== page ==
RICO; indeed, it is pretty much the thing the FBI was created to combat.
That hurt my eyes, too.
Okay, laugh at me if you must, but when I read the headline, I thought, “Why would they do anything with a page that worked for Jimmy Carter?”
I’ve had no java yet, if that helps. Gonna make some now.
Yeah, I think that’s what Robert Bentley said, too.
I guess that sword cuts both ways. Or the petard hoists. Or something.
The FBI and the Justice Department obtained the warrant targeting Carter Page’s communications after convincing a Foreign Intelligence Surveillance Court judge that there was probable cause…
I don’t think those FISA judges take much convincing. Over the last 33 years, FISA approved 99.97% of warrant requests.
Remember, they are the TRUE victims.
To expand a bit here, the New York FBI office is apparently infested with anti-democrat and specifically anti-Clinton idiocy, e.g. falling for the bullshit in Clinton Cash.
I think the biggest revelation is there was enough probable cause for FISA to approve surveillance of an American citizen for espionage. Probable cause usually means there’s enough solid evidence to arrest and indict- it’s not just speculation or a fishing expedition. It’s actually a fairly high bar to meet. I don’t think the FBI goes to FISA without a pretty strong case which is one reason for the high approval rate.
Means there’s more than just smoke here and probably the strongest indication so far of real shenanigans between Russia and Trump campaign.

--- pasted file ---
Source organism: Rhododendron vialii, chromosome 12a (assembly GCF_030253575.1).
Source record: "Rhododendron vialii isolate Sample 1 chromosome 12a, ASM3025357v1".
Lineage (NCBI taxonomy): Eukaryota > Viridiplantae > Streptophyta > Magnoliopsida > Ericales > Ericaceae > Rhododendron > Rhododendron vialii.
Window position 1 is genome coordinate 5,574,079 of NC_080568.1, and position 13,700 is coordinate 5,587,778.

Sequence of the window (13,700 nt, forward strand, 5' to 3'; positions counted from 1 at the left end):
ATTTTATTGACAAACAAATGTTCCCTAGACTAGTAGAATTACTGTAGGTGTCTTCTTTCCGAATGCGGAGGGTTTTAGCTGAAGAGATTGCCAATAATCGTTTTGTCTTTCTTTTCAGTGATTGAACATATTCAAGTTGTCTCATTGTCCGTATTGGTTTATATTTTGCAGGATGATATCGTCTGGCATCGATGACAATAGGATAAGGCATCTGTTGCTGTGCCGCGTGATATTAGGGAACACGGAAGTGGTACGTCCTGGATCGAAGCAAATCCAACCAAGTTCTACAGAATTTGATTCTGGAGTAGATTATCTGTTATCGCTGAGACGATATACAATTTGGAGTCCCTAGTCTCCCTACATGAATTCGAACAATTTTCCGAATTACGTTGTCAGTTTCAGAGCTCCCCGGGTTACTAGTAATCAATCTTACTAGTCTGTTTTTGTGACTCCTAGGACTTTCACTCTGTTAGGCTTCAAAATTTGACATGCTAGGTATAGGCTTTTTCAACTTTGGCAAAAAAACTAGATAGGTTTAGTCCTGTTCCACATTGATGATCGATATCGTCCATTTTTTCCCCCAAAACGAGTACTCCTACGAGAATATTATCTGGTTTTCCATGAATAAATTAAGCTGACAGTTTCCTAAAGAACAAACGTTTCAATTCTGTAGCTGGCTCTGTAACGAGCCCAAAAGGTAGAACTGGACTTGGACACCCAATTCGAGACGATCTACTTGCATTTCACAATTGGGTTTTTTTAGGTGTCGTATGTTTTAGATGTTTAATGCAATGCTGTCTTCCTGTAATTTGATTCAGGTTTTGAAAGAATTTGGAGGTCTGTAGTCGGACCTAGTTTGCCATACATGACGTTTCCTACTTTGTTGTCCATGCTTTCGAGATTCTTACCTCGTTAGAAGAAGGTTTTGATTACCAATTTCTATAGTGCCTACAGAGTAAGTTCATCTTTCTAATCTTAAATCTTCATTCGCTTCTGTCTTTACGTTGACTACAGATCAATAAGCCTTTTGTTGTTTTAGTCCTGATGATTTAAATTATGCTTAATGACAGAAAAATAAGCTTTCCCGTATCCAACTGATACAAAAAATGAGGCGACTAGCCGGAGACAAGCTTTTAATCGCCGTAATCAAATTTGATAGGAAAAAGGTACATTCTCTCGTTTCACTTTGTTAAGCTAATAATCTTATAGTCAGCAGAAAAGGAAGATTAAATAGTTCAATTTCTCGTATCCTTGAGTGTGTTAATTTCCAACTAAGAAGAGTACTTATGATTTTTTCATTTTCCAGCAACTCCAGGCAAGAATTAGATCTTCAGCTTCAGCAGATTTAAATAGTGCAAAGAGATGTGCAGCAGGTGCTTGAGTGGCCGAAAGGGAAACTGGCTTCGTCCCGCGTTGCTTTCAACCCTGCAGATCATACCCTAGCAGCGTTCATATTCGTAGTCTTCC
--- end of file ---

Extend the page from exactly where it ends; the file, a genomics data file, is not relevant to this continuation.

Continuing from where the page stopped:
I always thought that there should be a term for people who do this, like white dudes who claim to be the Rosa Parks of some stupid BS…
I hope you’re right, since those courts are entirely opaque.
FBI? What about CIA?
Just trying to make sure everyone’s on the same Page.
I’ve read that the number is misleading as about a quarter of the warrants are approved only after resubmission with substantial changes, and applications that are dropped before final submission are excluded from that number altogether. At any rate the FISA court doesn’t seem to be any more of a rubber stamp than the regular district courts, which grant normal wiretap warrants 99.96% of the time.
A lot of things can’t be justified with all the information we have now, but at the time, with each actor only having a partial view of the situation, most decisions appear to have been made in good faith.
There are some big exceptions, aside from the criminality – Chaffetz should never have leaked the letter, and some journalists made inexplicable decisions to ignore information given to them by reliable sources.
Scuttlebutt says Inquiring minds won’t have to wait much longer.
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